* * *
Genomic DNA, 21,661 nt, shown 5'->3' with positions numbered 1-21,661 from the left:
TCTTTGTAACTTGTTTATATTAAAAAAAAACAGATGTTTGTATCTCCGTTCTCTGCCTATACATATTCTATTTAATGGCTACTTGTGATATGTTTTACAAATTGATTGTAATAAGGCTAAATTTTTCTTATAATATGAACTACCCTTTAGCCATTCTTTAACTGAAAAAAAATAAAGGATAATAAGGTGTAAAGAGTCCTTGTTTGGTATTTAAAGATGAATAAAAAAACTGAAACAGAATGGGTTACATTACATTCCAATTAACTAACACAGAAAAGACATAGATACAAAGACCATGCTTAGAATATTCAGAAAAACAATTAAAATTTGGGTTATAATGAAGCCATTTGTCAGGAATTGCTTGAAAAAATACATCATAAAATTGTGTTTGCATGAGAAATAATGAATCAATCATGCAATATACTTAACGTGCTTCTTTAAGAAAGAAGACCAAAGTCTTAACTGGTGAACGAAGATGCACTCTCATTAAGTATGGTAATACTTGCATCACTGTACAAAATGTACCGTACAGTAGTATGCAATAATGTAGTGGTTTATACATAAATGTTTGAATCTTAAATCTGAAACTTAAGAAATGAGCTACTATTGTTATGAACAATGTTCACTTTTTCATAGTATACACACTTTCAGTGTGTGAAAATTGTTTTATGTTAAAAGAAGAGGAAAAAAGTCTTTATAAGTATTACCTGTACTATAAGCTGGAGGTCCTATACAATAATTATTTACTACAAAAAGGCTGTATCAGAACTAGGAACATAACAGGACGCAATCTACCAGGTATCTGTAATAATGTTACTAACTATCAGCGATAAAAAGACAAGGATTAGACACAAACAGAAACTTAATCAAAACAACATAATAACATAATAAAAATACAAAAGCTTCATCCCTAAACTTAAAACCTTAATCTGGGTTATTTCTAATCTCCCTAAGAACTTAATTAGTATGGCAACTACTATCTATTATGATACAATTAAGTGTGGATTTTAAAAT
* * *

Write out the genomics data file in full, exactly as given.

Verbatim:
Genomic DNA, 21,661 nt, shown 5'->3' with positions numbered 1-21,661 from the left:
TCTTTGTAACTTGTTTATATTAAAAAAAAACAGATGTTTGTATCTCCGTTCTCTGCCTATACATATTCTATTTAATGGCTACTTGTGATATGTTTTACAAATTGATTGTAATAAGGCTAAATTTTTCTTATAATATGAACTACCCTTTAGCCATTCTTTAACTGAAAAAAAATAAAGGATAATAAGGTGTAAAGAGTCCTTGTTTGGTATTTAAAGATGAATAAAAAAACTGAAACAGAATGGGTTACATTACATTCCAATTAACTAACACAGAAAAGACATAGATACAAAGACCATGCTTAGAATATTCAGAAAAACAATTAAAATTTGGGTTATAATGAAGCCATTTGTCAGGAATTGCTTGAAAAAATACATCATAAAATTGTGTTTGCATGAGAAATAATGAATCAATCATGCAATATACTTAACGTGCTTCTTTAAGAAAGAAGACCAAAGTCTTAACTGGTGAACGAAGATGCACTCTCATTAAGTATGGTAATACTTGCATCACTGTACAAAATGTACCGTACAGTAGTATGCAATAATGTAGTGGTTTATACATAAATGTTTGAATCTTAAATCTGAAACTTAAGAAATGAGCTACTATTGTTATGAACAATGTTCACTTTTTCATAGTATACACACTTTCAGTGTGTGAAAATTGTTTTATGTTAAAAGAAGAGGAAAAAAGTCTTTATAAGTATTACCTGTACTATAAGCTGGAGGTCCTATACAATAATTATTTACTACAAAAAGGCTGTATCAGAACTAGGAACATAACAGGACGCAATCTACCAGGTATCTGTAATAATGTTACTAACTATCAGCGATAAAAAGACAAGGATTAGACACAAACAGAAACTTAATCAAAACAACATAATAACATAATAAAAATACAAAAGCTTCATCCCTAAACTTAAAACCTTAATCTGGGTTATTTCTAATCTCCCTAAGAACTTAATTAGTATGGCAACTACTATCTATTATGATACAATTAAGTGTGGATTTTAAAAT